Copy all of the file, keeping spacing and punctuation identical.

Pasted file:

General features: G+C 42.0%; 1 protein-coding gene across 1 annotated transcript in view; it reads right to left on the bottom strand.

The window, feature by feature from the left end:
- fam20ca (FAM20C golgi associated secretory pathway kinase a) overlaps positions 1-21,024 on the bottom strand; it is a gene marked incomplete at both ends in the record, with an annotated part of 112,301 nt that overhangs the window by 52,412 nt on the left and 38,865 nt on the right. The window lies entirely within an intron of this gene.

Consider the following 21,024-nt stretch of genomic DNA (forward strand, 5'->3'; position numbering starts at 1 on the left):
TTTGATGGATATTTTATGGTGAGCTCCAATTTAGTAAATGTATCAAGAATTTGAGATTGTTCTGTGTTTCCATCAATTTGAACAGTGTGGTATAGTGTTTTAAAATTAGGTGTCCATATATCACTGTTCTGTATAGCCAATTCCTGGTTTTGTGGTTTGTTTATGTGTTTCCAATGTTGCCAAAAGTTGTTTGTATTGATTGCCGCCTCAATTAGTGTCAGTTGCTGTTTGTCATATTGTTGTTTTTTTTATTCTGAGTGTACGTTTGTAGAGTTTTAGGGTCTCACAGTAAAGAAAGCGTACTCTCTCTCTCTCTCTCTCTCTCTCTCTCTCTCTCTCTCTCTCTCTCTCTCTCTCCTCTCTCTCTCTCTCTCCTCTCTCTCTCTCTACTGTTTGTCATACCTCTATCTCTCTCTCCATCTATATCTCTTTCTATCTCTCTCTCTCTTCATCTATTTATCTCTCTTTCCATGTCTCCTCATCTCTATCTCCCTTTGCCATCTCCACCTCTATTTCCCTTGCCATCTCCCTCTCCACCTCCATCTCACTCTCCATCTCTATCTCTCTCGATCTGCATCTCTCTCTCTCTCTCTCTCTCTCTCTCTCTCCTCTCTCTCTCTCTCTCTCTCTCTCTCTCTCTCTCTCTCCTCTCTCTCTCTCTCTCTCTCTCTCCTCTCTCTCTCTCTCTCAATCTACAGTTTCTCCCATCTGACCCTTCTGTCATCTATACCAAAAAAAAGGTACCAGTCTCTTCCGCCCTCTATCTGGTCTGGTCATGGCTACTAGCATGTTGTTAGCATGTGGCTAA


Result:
General features: G+C 42.0%; 1 protein-coding gene across 1 annotated transcript in view; it reads right to left on the bottom strand.

The window, feature by feature from the left end:
- fam20ca (FAM20C golgi associated secretory pathway kinase a) overlaps positions 1-21,024 on the bottom strand; it is a gene marked incomplete at both ends in the record, with an annotated part of 112,301 nt that overhangs the window by 52,412 nt on the left and 38,865 nt on the right. The window lies entirely within an intron of this gene.

Consider the following 21,024-nt stretch of genomic DNA (forward strand, 5'->3'; position numbering starts at 1 on the left):
TTTGATGGATATTTTATGGTGAGCTCCAATTTAGTAAATGTATCAAGAATTTGAGATTGTTCTGTGTTTCCATCAATTTGAACAGTGTGGTATAGTGTTTTAAAATTAGGTGTCCATATATCACTGTTCTGTATAGCCAATTCCTGGTTTTGTGGTTTGTTTATGTGTTTCCAATGTTGCCAAAAGTTGTTTGTATTGATTGCCGCCTCAATTAGTGTCAGTTGCTGTTTGTCATATTGTTGTTTTTTTTATTCTGAGTGTACGTTTGTAGAGTTTTAGGGTCTCACAGTAAAGAAAGCGTACTCTCTCTCTCTCTCTCTCTCTCTCTCTCTCTCTCTCTCTCTCTCTCTCTCTCTCCTCTCTCTCTCTCTCTCCTCTCTCTCTCTCTACTGTTTGTCATACCTCTATCTCTCTCTCCATCTATATCTCTTTCTATCTCTCTCTCTCTTCATCTATTTATCTCTCTTTCCATGTCTCCTCATCTCTATCTCCCTTTGCCATCTCCACCTCTATTTCCCTTGCCATCTCCCTCTCCACCTCCATCTCACTCTCCATCTCTATCTCTCTCGATCTGCATCTCTCTCTCTCTCTCTCTCTCTCTCTCTCTCCTCTCTCTCTCTCTCTCTCTCTCTCTCTCTCTCTCTCTCCTCTCTCTCTCTCTCTCTCTCTCTCCTCTCTCTCTCTCTCTCAATCTACAGTTTCTCCCATCTGACCCTTCTGTCATCTATACCAAAAAAAAGGTACCAGTCTCTTCCGCCCTCTATCTGGTCTGGTCATGGCTACTAGCATGTTGTTAGCATGTGGCTAA